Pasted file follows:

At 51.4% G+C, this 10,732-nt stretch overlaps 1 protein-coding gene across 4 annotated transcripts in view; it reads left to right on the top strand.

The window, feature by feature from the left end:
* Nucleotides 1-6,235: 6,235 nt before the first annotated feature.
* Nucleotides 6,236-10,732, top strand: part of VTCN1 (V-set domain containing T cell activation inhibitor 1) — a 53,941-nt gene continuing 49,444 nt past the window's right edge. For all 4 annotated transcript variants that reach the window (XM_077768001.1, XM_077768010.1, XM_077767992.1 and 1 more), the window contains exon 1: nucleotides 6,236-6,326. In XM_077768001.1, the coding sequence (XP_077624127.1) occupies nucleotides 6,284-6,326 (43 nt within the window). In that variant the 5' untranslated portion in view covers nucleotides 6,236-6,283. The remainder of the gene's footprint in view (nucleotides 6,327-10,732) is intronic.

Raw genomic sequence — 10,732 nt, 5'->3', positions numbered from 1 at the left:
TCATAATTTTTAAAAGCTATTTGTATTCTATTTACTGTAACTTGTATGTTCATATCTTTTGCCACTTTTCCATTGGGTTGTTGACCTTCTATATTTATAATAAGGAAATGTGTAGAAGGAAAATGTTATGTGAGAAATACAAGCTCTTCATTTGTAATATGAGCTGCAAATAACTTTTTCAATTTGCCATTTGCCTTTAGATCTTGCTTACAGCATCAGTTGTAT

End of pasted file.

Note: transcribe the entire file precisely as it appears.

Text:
At 51.4% G+C, this 10,732-nt stretch overlaps 1 protein-coding gene across 4 annotated transcripts in view; it reads left to right on the top strand.

The window, feature by feature from the left end:
* Nucleotides 1-6,235: 6,235 nt before the first annotated feature.
* Nucleotides 6,236-10,732, top strand: part of VTCN1 (V-set domain containing T cell activation inhibitor 1) — a 53,941-nt gene continuing 49,444 nt past the window's right edge. For all 4 annotated transcript variants that reach the window (XM_077768001.1, XM_077768010.1, XM_077767992.1 and 1 more), the window contains exon 1: nucleotides 6,236-6,326. In XM_077768001.1, the coding sequence (XP_077624127.1) occupies nucleotides 6,284-6,326 (43 nt within the window). In that variant the 5' untranslated portion in view covers nucleotides 6,236-6,283. The remainder of the gene's footprint in view (nucleotides 6,327-10,732) is intronic.

Raw genomic sequence — 10,732 nt, 5'->3', positions numbered from 1 at the left:
TCATAATTTTTAAAAGCTATTTGTATTCTATTTACTGTAACTTGTATGTTCATATCTTTTGCCACTTTTCCATTGGGTTGTTGACCTTCTATATTTATAATAAGGAAATGTGTAGAAGGAAAATGTTATGTGAGAAATACAAGCTCTTCATTTGTAATATGAGCTGCAAATAACTTTTTCAATTTGCCATTTGCCTTTAGATCTTGCTTACAGCATCAGTTGTAT